5. I've been putting off starting another of these TROS track appreciation threads, because honestly talking Star Wars feels so exhausting lately. But I happened to listen the cue "Farewell" this morning and was again reminded how superb this piece is, probably the emotional heart of the soundtrack as a whole and a grand musical payoff for so many things Williams was doing in the Sequel Scores. In a way, the power of this cue has a lot to do with the fact that Williams was forced to communicate through music what the screenplay was unable (IMHO) to accomplish: make for a convincing romantic catharsis for the underwritten Rey & Ben relationship, and convey suitable sense of galaxy-wide triumph against the ill-defined First Order. In that respect, I find it similar to some of the best stuff he did for the PT, like "The Dinner Scene," "It Can't Be," and "Lament," where the music massively picks up the slack where the writing & acting falls short. It's a really dense track, with too much to delve into in one post, but here are a few observations: The austere rendition of Rey's theme for her momentary death is exquisite, and by using the comparatively rare ending first (and only?) heard in TFA's 1M7, does a great job tying the beginning and ending of the trilogy together w/r/t her leitmotif. The music that accompanies Kylo Ren dragging himself out of the pit, with those overlapping statements of his motif over a D pedal, is almost Gabriel Yared-like in its dissonant but tonal longing. Delicious stuff. Rey's resurrection is accompanied by what I imagine many Reylos were long hoping for -- a sort of synthesis of her and Kylo Ren's themes. Notice the way melodic semitones, the markers of Ren/Ben's leitmotif, seem to push through all over the place. There's a particularly subtle way in which Ren's former 5-#4 gets turned into b6-5 and then later inverted to 5-b6 which probably deserves more study. The way this surge of musical emotion end prematurely on an unresolved chord calls to mind the other most notable time Williams did this in Star Wars, and prepares nicely the kiss music that follows on its heels. Here's the notation from the (terrific) piano album: Everything following Ben's death, from the tiny bit of string-section mourning Rey is allowed for Ben to the Bb-major choral hymn that concludes the track is such vintage Williams musical exultation that I dare say the whole ST was worth it if just for this sonic reward. And while simple in its emotional effect, the music is again anything if simplistic -- there's even more cool motivic transformations happening with that 5-b6 motif, which flowers into part of the Victory Theme proper. Plus what I suspect is a reconfiguration of the March of the Resistance at 4:14 that I haven't seen anyone else remark on (or maybe I'm just hearing things, wouldn't be the first time!). I'd love to hear all your thoughts, and see what else is going on in this track that I'm surely missing.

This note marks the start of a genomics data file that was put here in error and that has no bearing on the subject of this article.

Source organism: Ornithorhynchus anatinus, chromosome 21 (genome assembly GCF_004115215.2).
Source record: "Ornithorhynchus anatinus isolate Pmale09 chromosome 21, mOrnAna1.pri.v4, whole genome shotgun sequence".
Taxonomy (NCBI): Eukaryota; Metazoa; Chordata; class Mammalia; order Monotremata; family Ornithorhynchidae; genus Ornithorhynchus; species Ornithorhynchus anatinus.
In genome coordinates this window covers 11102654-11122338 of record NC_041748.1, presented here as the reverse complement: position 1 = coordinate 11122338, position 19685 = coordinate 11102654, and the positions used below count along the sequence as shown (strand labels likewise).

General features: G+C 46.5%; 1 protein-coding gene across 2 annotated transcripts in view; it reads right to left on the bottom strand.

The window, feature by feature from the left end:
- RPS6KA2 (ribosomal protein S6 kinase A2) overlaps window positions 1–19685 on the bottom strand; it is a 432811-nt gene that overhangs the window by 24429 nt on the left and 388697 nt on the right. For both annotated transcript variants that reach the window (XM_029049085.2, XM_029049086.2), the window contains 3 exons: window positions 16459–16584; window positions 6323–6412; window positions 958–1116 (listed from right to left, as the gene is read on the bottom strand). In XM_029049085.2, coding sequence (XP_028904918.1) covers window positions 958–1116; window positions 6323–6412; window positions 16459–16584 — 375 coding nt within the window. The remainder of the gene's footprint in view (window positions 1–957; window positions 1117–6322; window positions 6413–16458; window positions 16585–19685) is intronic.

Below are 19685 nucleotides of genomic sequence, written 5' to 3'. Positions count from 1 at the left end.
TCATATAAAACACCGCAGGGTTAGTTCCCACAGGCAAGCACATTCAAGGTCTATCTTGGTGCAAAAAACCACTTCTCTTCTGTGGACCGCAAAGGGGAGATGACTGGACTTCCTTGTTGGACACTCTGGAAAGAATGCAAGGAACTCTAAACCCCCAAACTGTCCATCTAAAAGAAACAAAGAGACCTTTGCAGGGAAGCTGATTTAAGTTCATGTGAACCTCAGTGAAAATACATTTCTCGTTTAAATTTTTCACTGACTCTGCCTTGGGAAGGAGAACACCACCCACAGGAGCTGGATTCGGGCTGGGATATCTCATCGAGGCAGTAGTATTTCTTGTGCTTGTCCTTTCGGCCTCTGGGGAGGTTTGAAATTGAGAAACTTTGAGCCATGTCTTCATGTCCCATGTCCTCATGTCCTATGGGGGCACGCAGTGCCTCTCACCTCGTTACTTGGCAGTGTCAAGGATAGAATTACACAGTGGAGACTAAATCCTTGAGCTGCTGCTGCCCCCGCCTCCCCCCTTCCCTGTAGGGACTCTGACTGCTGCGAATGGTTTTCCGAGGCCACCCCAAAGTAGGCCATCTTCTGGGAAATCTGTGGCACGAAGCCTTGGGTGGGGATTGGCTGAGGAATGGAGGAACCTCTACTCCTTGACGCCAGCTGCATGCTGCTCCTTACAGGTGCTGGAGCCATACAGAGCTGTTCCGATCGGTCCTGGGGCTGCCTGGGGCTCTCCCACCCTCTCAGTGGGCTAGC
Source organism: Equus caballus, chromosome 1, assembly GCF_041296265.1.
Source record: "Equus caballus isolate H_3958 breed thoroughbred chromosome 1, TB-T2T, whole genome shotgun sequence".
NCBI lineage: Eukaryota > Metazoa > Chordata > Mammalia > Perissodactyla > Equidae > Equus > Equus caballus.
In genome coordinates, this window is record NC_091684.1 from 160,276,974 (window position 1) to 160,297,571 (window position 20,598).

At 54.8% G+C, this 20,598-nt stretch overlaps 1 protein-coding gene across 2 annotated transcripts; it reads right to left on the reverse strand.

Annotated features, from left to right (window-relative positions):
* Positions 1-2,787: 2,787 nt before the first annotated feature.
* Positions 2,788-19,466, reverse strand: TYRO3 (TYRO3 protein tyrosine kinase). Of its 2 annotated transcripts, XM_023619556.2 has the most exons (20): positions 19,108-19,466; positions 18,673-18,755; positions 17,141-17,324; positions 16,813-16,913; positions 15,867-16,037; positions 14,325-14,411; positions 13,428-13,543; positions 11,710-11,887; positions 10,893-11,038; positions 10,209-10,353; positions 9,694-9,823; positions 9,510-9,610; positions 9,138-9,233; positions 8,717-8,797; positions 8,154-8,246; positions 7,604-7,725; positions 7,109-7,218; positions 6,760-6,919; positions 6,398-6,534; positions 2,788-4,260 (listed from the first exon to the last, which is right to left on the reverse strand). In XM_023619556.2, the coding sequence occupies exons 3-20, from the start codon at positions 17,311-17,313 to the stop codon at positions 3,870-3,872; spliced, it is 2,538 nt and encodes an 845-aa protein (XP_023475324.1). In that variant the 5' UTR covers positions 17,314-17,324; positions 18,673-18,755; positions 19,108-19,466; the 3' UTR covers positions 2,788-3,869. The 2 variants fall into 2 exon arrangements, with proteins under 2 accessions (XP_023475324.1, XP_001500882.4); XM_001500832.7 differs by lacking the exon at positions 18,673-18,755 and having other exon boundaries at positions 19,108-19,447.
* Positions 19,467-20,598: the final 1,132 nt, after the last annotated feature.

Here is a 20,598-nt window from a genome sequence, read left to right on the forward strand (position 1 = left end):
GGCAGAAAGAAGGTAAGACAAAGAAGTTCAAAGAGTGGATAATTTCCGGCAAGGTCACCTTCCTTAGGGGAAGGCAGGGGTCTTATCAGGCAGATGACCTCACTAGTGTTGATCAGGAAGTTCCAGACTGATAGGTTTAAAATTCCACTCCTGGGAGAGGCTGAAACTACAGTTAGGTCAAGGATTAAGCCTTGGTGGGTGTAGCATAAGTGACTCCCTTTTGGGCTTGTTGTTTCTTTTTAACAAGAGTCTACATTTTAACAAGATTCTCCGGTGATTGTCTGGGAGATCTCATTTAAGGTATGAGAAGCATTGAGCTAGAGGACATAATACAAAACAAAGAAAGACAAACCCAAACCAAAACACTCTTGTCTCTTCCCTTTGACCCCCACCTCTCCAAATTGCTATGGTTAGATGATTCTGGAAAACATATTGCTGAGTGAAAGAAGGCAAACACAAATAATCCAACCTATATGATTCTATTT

6. Like this post if you want JW to do a cameo for SW Ep. IX. EDIT: By popular demand, here's the real petition. Spread the good word! EDIT: We've just passed 1200 signatures!